Let’s examine each of those in turn. In each case, I

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Jobless claims: yet another week of glacial progress

12 days ago

Jobless claims: yet another week of glacial progress

Today marked yet another week of glacial progress in initial jobless claims, at levels worse than the worst weekly levels of the Great Recession.
On a non-seasonally adjusted basis, new jobless claims rose by 5,312 to 804,307. After seasonal adjustment (which is far less important than usual at this time), claims fell by 9,000 to 840,000, another new pandemic low. The 4-week moving average also  declined by 13,250 to a new pandemic low of 857,000:

Here is a close-up of the last two months highlighting the glacial progress in initial claims during the past 7 weeks:

Continuing claims declined on a non-adjusted basis declined by -1,010,280 to 10,612,021. With seasonal adjustment they declined by

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In 2020, the “Blue Wall” is holding

14 days ago

In 2020, the “Blue Wall” is holding

At 10 a.m. Eastern time we’ll get the JOLTS report for August. I plan on posting on that later today, but in the meantime here’s an update on the Midwest “Blue Wall” that failed in the 2016 election.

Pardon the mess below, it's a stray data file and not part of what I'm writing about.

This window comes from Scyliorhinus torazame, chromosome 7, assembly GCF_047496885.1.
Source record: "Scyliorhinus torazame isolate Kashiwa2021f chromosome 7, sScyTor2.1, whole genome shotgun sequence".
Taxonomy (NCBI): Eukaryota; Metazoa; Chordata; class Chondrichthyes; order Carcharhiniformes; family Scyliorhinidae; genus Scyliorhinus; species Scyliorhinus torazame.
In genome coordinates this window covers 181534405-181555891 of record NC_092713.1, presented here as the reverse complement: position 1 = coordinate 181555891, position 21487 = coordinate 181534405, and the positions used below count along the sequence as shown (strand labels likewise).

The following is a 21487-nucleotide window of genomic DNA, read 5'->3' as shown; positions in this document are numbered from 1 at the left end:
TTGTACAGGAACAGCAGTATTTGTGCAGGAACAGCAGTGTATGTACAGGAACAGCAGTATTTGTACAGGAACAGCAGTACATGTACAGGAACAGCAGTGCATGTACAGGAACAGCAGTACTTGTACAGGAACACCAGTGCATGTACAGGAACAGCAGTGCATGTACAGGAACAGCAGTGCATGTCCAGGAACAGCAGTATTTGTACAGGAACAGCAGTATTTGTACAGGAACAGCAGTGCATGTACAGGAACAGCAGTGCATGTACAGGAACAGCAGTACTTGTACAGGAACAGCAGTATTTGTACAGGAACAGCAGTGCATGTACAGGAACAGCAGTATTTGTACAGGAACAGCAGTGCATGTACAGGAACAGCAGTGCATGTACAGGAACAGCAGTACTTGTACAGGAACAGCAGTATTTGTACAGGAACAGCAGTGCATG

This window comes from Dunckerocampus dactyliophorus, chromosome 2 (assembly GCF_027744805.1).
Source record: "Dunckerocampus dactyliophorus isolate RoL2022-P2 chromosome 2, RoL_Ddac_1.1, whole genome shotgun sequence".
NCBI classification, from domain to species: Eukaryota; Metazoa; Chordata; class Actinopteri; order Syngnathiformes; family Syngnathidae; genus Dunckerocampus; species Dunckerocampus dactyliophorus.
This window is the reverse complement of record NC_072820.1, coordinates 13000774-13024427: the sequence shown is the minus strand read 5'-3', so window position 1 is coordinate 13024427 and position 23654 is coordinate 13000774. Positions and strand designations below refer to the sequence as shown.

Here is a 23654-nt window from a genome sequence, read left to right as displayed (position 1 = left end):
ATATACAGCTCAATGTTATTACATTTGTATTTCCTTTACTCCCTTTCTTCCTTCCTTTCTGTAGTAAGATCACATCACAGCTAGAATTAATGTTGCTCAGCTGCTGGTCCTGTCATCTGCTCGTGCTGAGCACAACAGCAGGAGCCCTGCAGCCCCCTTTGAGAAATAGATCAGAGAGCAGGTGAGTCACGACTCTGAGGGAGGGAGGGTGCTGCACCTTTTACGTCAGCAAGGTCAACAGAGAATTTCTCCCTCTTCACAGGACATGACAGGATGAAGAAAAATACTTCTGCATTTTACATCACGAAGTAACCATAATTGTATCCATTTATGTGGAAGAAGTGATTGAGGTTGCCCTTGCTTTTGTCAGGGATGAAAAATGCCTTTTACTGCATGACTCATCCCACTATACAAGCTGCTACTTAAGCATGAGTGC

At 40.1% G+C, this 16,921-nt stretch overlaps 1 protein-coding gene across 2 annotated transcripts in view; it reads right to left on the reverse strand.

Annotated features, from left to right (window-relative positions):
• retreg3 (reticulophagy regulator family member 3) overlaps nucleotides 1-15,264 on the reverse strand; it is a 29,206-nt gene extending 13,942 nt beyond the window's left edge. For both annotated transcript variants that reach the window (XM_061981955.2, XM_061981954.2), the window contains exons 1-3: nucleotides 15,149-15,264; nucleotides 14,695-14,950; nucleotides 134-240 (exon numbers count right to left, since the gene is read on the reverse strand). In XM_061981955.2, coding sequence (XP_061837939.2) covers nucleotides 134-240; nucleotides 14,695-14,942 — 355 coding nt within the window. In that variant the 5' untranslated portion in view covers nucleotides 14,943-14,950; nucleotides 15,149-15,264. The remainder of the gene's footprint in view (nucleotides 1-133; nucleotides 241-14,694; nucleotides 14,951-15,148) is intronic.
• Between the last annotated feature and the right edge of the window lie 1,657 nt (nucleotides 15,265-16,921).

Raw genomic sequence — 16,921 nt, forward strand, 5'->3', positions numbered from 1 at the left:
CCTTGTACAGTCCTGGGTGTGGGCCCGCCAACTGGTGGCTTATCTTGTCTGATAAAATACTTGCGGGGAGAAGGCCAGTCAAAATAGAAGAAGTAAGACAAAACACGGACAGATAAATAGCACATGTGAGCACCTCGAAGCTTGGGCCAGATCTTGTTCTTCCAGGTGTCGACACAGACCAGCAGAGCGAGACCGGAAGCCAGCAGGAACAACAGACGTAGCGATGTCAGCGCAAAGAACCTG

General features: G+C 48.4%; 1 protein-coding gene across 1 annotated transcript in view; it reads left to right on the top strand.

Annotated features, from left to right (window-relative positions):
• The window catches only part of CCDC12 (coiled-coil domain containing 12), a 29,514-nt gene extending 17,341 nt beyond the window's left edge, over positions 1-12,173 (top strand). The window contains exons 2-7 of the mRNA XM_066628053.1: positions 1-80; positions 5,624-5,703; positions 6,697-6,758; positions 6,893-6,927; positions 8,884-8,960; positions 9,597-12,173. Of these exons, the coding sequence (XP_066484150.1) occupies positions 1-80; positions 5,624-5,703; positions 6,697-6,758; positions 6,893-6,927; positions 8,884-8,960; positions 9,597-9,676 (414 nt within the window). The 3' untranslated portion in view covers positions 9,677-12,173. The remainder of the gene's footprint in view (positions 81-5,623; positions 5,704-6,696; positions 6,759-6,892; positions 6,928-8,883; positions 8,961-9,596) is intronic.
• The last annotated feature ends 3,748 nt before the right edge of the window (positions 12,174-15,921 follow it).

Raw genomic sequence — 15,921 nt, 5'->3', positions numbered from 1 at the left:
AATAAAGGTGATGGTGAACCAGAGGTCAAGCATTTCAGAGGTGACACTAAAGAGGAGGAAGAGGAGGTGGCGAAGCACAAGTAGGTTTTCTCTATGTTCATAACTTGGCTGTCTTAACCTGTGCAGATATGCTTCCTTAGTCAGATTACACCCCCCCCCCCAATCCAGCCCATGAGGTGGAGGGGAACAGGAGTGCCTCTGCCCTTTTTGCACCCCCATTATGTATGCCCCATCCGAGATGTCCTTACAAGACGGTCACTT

Below are the smoothed poll results for Michigan, Minnesota, Pennsylvania, and Wisconsin through yesterday:

Figure 1

Despite the wide margins in all 4 States, Nate Silver gives Trump an 11% chance of winning Michigan, plus 10% in Minnesota, and 17% in both Pennsylvania and Wisconsin.

What is remarkable about all 4 graphs is how *stable* the results have been for the past 4 months, particularly in Michigan and Wisconsin. Minnesota’s variability during the summer appears to be an artifact of very light state polling.

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2020 Presidential and Senate polling nowcast through October 3: a partial rebound for Biden

15 days ago

2020 Presidential and Senate polling nowcast through October 3: a partial rebound for Biden

Here is my weekly update on the 2020 elections, based on State rather than national polling in the past 30 days, since that directly reflects what is likely to happen in the Electoral College. Remember that polls are really only nowcasts, not forecasts. They are snapshots of the present; there is no guarantee they will be identical or nearly identical in early November.

A special reminder: these polls were all taken before Trump’s COVID-19 diagnosis, and only a few were entirely after the debate.
The best news for Trump, and the worst news for Biden, is that despite an awful debate performance, Trump’s approval *rose* 0.7% over the past week, while his

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September jobs report: a drastic slowdown in improvement, but further demonstrating an economy that *wants* to get better

17 days ago

September jobs report: a drastic slowdown in improvement, but further demonstrating an economy that *wants* to get better